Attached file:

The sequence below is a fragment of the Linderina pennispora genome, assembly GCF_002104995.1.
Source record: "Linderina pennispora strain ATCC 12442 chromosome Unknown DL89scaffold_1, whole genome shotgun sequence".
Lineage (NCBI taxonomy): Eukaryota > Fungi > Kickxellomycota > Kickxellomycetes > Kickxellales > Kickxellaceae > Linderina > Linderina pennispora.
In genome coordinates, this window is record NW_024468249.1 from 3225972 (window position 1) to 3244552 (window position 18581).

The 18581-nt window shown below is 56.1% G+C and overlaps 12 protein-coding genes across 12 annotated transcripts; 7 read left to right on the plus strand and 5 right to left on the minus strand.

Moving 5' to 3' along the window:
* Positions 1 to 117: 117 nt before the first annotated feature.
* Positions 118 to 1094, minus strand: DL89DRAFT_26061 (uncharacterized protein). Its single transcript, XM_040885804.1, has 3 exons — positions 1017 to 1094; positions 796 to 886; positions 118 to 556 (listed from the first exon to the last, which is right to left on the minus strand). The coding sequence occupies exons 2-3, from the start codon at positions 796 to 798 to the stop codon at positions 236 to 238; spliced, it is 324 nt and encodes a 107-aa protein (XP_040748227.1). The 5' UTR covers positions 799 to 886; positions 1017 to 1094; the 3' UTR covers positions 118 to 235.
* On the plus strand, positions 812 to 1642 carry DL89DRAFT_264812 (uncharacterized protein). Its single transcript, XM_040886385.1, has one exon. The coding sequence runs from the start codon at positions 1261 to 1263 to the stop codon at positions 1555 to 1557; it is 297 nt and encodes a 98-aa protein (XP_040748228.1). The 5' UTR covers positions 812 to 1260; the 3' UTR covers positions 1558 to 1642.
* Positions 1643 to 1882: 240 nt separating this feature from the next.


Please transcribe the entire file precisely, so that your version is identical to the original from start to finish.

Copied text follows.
The sequence below is a fragment of the Linderina pennispora genome, assembly GCF_002104995.1.
Source record: "Linderina pennispora strain ATCC 12442 chromosome Unknown DL89scaffold_1, whole genome shotgun sequence".
Lineage (NCBI taxonomy): Eukaryota > Fungi > Kickxellomycota > Kickxellomycetes > Kickxellales > Kickxellaceae > Linderina > Linderina pennispora.
In genome coordinates, this window is record NW_024468249.1 from 3225972 (window position 1) to 3244552 (window position 18581).

The 18581-nt window shown below is 56.1% G+C and overlaps 12 protein-coding genes across 12 annotated transcripts; 7 read left to right on the plus strand and 5 right to left on the minus strand.

Moving 5' to 3' along the window:
* Positions 1 to 117: 117 nt before the first annotated feature.
* Positions 118 to 1094, minus strand: DL89DRAFT_26061 (uncharacterized protein). Its single transcript, XM_040885804.1, has 3 exons — positions 1017 to 1094; positions 796 to 886; positions 118 to 556 (listed from the first exon to the last, which is right to left on the minus strand). The coding sequence occupies exons 2-3, from the start codon at positions 796 to 798 to the stop codon at positions 236 to 238; spliced, it is 324 nt and encodes a 107-aa protein (XP_040748227.1). The 5' UTR covers positions 799 to 886; positions 1017 to 1094; the 3' UTR covers positions 118 to 235.
* On the plus strand, positions 812 to 1642 carry DL89DRAFT_264812 (uncharacterized protein). Its single transcript, XM_040886385.1, has one exon. The coding sequence runs from the start codon at positions 1261 to 1263 to the stop codon at positions 1555 to 1557; it is 297 nt and encodes a 98-aa protein (XP_040748228.1). The 5' UTR covers positions 812 to 1260; the 3' UTR covers positions 1558 to 1642.
* Positions 1643 to 1882: 240 nt separating this feature from the next.